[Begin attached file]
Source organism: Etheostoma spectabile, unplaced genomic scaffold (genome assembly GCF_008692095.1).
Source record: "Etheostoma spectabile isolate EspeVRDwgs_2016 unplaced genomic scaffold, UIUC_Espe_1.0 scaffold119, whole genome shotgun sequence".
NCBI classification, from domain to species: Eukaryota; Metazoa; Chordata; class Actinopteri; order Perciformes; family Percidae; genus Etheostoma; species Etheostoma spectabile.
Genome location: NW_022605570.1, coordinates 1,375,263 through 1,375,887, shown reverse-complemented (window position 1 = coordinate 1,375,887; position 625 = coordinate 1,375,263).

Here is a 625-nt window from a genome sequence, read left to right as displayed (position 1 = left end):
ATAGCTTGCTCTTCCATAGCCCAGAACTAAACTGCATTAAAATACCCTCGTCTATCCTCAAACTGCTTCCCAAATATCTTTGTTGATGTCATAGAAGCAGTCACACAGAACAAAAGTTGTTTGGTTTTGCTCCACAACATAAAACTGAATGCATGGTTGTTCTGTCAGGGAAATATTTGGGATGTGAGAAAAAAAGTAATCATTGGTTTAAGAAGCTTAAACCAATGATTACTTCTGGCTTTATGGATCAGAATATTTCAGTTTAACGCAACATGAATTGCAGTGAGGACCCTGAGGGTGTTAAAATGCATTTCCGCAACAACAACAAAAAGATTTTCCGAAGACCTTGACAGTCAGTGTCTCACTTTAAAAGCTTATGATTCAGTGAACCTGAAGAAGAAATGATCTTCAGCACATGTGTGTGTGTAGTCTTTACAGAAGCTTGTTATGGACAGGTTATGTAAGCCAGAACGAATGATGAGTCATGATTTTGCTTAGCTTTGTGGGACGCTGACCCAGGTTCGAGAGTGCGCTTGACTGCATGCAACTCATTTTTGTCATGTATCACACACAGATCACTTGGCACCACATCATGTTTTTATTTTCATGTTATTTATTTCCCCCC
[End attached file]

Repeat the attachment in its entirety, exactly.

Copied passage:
Source organism: Etheostoma spectabile, unplaced genomic scaffold (genome assembly GCF_008692095.1).
Source record: "Etheostoma spectabile isolate EspeVRDwgs_2016 unplaced genomic scaffold, UIUC_Espe_1.0 scaffold119, whole genome shotgun sequence".
NCBI classification, from domain to species: Eukaryota; Metazoa; Chordata; class Actinopteri; order Perciformes; family Percidae; genus Etheostoma; species Etheostoma spectabile.
Genome location: NW_022605570.1, coordinates 1,375,263 through 1,375,887, shown reverse-complemented (window position 1 = coordinate 1,375,887; position 625 = coordinate 1,375,263).

Here is a 625-nt window from a genome sequence, read left to right as displayed (position 1 = left end):
ATAGCTTGCTCTTCCATAGCCCAGAACTAAACTGCATTAAAATACCCTCGTCTATCCTCAAACTGCTTCCCAAATATCTTTGTTGATGTCATAGAAGCAGTCACACAGAACAAAAGTTGTTTGGTTTTGCTCCACAACATAAAACTGAATGCATGGTTGTTCTGTCAGGGAAATATTTGGGATGTGAGAAAAAAAGTAATCATTGGTTTAAGAAGCTTAAACCAATGATTACTTCTGGCTTTATGGATCAGAATATTTCAGTTTAACGCAACATGAATTGCAGTGAGGACCCTGAGGGTGTTAAAATGCATTTCCGCAACAACAACAAAAAGATTTTCCGAAGACCTTGACAGTCAGTGTCTCACTTTAAAAGCTTATGATTCAGTGAACCTGAAGAAGAAATGATCTTCAGCACATGTGTGTGTGTAGTCTTTACAGAAGCTTGTTATGGACAGGTTATGTAAGCCAGAACGAATGATGAGTCATGATTTTGCTTAGCTTTGTGGGACGCTGACCCAGGTTCGAGAGTGCGCTTGACTGCATGCAACTCATTTTTGTCATGTATCACACACAGATCACTTGGCACCACATCATGTTTTTATTTTCATGTTATTTATTTCCCCCC